Christians Talking Sex, Preaching Salvation

God created sex and He is for sex, says one pastor. But how is sex preached from the pulpit and how do Christians stay committed to their faith in a sex-saturated culture?

"God created sex. Why not at least tell people what He has to say about it?" said Matt Keller, pastor at Next Level Church in Fort Myers, Fla., on CNN's special report "What Is A Christian: Sex and Salvation." Keller had launched a sermon series in February talking about sex after having a controversial billboard posted that read "" to draw the public.

On the beaches near the church, Christian students from Beach Reach ministry are surrounded by partiers and alcohol but they're out on a mission to tell Spring Breakers about abstinence. The evangelical students themselves encounter temptation, one Beach Reach participant admits to CNN, but they are committed to stay pure until marriage.

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In Phoenix, Ariz., Christians are talking about another sexual temptation – same-sex attractions.

Focus on the Family's Love Won Out conference recently hit Phoenix to preach both compassion to the gay community and that homosexual identity can be overcome.

"We, as citizens, need to articulate God's intent for human sexuality," said Dr. Joseph Nicolosi, president of National Association for the Research and Therapy of Homosexuality, according to CNN. "And that's what we need to do. We're not just opposing homosexuality. We're articulating the wisdom of heterosexuality."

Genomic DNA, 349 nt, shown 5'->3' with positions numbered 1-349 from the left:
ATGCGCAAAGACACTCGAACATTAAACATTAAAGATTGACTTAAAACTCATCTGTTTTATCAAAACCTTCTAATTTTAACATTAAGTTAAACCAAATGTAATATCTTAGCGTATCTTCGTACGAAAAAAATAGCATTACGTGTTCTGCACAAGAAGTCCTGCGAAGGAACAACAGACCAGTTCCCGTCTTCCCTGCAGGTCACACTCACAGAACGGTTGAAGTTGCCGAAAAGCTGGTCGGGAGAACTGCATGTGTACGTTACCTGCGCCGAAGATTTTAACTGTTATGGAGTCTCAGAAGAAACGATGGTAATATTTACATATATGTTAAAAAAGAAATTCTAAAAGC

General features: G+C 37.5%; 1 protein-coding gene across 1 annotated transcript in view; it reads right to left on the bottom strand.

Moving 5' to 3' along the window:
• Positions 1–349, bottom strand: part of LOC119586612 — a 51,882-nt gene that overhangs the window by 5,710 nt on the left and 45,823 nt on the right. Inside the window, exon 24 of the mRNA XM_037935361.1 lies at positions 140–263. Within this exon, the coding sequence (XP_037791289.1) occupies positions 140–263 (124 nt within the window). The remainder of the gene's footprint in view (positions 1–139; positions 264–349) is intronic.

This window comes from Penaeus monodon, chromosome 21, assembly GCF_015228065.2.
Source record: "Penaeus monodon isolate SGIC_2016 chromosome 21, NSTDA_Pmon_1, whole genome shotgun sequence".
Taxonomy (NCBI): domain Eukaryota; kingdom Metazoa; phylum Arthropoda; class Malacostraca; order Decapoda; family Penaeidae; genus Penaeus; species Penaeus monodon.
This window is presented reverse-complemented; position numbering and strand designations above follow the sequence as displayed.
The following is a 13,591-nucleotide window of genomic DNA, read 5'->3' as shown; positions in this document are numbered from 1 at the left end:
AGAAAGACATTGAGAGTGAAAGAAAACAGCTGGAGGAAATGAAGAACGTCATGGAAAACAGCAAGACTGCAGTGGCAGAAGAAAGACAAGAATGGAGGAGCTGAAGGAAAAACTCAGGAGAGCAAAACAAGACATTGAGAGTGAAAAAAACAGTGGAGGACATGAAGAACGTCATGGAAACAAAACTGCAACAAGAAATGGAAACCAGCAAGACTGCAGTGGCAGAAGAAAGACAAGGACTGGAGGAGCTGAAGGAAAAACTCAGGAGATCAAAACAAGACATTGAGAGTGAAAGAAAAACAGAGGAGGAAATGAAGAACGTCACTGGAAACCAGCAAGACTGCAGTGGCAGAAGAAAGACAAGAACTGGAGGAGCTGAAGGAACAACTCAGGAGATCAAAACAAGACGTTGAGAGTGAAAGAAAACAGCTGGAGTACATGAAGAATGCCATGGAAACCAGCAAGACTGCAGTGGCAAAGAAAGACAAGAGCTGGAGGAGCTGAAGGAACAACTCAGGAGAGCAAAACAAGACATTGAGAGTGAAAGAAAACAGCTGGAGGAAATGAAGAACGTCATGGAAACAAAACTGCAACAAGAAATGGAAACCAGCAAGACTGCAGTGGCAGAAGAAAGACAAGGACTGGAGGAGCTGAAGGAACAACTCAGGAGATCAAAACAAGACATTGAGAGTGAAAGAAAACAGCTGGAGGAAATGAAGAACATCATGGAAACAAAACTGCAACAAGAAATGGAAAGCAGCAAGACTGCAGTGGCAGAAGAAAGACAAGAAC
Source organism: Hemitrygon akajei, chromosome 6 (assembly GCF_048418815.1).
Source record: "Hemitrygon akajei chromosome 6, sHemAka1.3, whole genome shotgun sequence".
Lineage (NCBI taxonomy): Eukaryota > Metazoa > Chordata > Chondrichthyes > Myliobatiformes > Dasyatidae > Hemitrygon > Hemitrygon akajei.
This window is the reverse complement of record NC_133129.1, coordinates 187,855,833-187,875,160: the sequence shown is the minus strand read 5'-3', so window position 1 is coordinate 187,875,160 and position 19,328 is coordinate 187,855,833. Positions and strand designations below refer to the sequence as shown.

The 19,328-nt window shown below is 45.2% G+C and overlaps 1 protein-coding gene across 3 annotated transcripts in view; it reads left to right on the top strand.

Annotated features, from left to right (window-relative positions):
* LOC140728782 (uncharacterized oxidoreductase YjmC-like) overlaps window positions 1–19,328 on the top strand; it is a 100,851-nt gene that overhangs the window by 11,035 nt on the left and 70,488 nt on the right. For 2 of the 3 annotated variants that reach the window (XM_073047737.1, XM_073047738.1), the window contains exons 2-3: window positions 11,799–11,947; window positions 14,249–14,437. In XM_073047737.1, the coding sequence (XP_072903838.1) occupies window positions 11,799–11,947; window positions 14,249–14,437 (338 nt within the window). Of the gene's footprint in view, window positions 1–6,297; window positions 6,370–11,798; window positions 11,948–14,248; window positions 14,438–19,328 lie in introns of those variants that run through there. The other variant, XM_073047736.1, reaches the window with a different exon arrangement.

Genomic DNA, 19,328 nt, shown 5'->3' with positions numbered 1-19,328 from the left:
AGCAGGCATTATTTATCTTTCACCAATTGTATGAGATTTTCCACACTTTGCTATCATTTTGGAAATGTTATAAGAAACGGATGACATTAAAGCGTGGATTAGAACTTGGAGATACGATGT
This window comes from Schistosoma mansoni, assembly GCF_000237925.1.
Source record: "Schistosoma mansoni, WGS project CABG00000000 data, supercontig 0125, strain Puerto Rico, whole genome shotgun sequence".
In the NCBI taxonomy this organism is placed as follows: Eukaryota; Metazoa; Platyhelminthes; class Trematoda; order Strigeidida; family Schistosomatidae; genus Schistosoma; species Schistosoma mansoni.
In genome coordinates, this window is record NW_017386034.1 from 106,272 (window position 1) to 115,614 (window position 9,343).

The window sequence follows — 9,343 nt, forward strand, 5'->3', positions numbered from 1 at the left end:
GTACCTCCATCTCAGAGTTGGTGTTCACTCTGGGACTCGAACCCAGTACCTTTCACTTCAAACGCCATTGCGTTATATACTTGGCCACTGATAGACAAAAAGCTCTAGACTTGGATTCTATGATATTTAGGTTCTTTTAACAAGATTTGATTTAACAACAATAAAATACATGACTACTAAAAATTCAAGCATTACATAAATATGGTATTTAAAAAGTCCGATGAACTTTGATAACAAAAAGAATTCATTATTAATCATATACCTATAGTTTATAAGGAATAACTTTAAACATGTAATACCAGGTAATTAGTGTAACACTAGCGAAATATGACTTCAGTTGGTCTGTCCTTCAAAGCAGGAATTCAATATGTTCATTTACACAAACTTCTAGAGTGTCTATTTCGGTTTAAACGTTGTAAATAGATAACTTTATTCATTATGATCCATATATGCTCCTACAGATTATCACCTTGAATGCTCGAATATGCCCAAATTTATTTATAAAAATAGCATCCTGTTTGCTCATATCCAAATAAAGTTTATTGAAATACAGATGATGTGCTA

The ex-gay debate was reignited when the Rev. Ted Haggard, one of the nation's most influential evangelical leaders, admitted to "sexual immorality" after a male prostitute alleged Haggard paid him for sex for three years.

While some churches are preaching the acceptance of homosexuality, others are leaving the doors open to the gay community but also trying to walk gays and lesbians out of homosexuality.

Prominent ex-gays, including Alan Chambers, president of one of the world's largest ex-gay referral services, are happily married to their wife and have children. They admit to still having feelings of same-sex attraction, but are happier with the path they have chosen.

"When a person is cured of alcoholism, does that mean that they are completely set free from ever wanting a drink? No. They are not," Ken Hutcherson, pastor of Antioch Bible Church in Redmond, Wash., told CNN's Anderson Cooper. "Or someone that has a problem with tremendous amounts of lust. If they are cured of that, that doesn't mean those feelings aren't there. Just because the feelings are there, don't make it right or wrong. What makes it right or wrong is what the Bible has to say."

Just like the Love Won Out conference tells thousands of people across the nation, Hutcherson believes a person can overcome homosexuality.

"I think it's possible to be cured of any sin that the Bible calls. Because that's what the Holy Spirit does. That's what repentance does. And that's why we think that homosexuality is a choice. And that it is a sin. And they need to repent that sin and God gives them the strength to walk in a life that pleases Him."

Meanwhile, from the Next Level Church pulpit, Keller preaches, "God has given us the ability to have a great sex life in our marriages."

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